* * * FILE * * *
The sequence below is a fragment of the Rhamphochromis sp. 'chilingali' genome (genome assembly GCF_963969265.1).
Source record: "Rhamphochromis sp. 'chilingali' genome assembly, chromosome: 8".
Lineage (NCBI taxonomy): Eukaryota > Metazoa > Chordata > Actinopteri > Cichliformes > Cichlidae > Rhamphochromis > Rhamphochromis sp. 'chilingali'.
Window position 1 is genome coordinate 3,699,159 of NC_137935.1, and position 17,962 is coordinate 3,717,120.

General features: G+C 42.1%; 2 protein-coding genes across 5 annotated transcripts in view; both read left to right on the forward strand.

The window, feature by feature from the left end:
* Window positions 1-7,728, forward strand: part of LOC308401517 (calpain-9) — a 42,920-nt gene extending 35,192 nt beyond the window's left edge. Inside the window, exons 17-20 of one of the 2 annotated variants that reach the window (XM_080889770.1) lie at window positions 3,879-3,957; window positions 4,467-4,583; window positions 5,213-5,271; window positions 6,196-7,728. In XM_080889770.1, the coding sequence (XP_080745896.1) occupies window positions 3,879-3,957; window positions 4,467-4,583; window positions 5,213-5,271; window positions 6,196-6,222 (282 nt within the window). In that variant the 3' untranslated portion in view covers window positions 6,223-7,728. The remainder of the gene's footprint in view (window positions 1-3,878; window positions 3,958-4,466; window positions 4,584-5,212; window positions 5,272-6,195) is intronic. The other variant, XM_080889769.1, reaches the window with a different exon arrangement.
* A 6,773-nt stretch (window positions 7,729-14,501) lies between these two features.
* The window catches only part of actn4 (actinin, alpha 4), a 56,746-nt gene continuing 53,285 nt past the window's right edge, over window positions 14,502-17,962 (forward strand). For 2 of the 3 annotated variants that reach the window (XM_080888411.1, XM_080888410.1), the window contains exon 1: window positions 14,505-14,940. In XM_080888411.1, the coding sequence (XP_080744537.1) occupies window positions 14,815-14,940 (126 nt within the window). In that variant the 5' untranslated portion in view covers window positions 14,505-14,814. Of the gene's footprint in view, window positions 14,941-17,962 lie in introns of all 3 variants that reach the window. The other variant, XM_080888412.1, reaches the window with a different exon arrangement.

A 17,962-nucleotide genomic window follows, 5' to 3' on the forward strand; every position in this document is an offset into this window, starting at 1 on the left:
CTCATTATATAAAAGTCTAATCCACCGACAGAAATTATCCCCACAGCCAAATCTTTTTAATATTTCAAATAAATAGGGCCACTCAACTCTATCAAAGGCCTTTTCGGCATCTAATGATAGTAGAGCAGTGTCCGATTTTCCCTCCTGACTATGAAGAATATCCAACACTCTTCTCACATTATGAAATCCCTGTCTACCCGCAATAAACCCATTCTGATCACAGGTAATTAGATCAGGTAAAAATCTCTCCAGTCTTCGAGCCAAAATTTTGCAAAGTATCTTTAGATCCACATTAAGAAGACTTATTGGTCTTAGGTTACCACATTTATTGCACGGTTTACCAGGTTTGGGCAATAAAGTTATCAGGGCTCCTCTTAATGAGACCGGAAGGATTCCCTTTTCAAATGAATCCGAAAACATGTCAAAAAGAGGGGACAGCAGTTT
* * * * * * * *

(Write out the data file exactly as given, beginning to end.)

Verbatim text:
The sequence below is a fragment of the Rhamphochromis sp. 'chilingali' genome (genome assembly GCF_963969265.1).
Source record: "Rhamphochromis sp. 'chilingali' genome assembly, chromosome: 8".
Lineage (NCBI taxonomy): Eukaryota > Metazoa > Chordata > Actinopteri > Cichliformes > Cichlidae > Rhamphochromis > Rhamphochromis sp. 'chilingali'.
Window position 1 is genome coordinate 3,699,159 of NC_137935.1, and position 17,962 is coordinate 3,717,120.

General features: G+C 42.1%; 2 protein-coding genes across 5 annotated transcripts in view; both read left to right on the forward strand.

The window, feature by feature from the left end:
* Window positions 1-7,728, forward strand: part of LOC308401517 (calpain-9) — a 42,920-nt gene extending 35,192 nt beyond the window's left edge. Inside the window, exons 17-20 of one of the 2 annotated variants that reach the window (XM_080889770.1) lie at window positions 3,879-3,957; window positions 4,467-4,583; window positions 5,213-5,271; window positions 6,196-7,728. In XM_080889770.1, the coding sequence (XP_080745896.1) occupies window positions 3,879-3,957; window positions 4,467-4,583; window positions 5,213-5,271; window positions 6,196-6,222 (282 nt within the window). In that variant the 3' untranslated portion in view covers window positions 6,223-7,728. The remainder of the gene's footprint in view (window positions 1-3,878; window positions 3,958-4,466; window positions 4,584-5,212; window positions 5,272-6,195) is intronic. The other variant, XM_080889769.1, reaches the window with a different exon arrangement.
* A 6,773-nt stretch (window positions 7,729-14,501) lies between these two features.
* The window catches only part of actn4 (actinin, alpha 4), a 56,746-nt gene continuing 53,285 nt past the window's right edge, over window positions 14,502-17,962 (forward strand). For 2 of the 3 annotated variants that reach the window (XM_080888411.1, XM_080888410.1), the window contains exon 1: window positions 14,505-14,940. In XM_080888411.1, the coding sequence (XP_080744537.1) occupies window positions 14,815-14,940 (126 nt within the window). In that variant the 5' untranslated portion in view covers window positions 14,505-14,814. Of the gene's footprint in view, window positions 14,941-17,962 lie in introns of all 3 variants that reach the window. The other variant, XM_080888412.1, reaches the window with a different exon arrangement.

A 17,962-nucleotide genomic window follows, 5' to 3' on the forward strand; every position in this document is an offset into this window, starting at 1 on the left:
CTCATTATATAAAAGTCTAATCCACCGACAGAAATTATCCCCACAGCCAAATCTTTTTAATATTTCAAATAAATAGGGCCACTCAACTCTATCAAAGGCCTTTTCGGCATCTAATGATAGTAGAGCAGTGTCCGATTTTCCCTCCTGACTATGAAGAATATCCAACACTCTTCTCACATTATGAAATCCCTGTCTACCCGCAATAAACCCATTCTGATCACAGGTAATTAGATCAGGTAAAAATCTCTCCAGTCTTCGAGCCAAAATTTTGCAAAGTATCTTTAGATCCACATTAAGAAGACTTATTGGTCTTAGGTTACCACATTTATTGCACGGTTTACCAGGTTTGGGCAATAAAGTTATCAGGGCTCCTCTTAATGAGACCGGAAGGATTCCCTTTTCAAATGAATCCGAAAACATGTCAAAAAGAGGGGACAGCAGTTT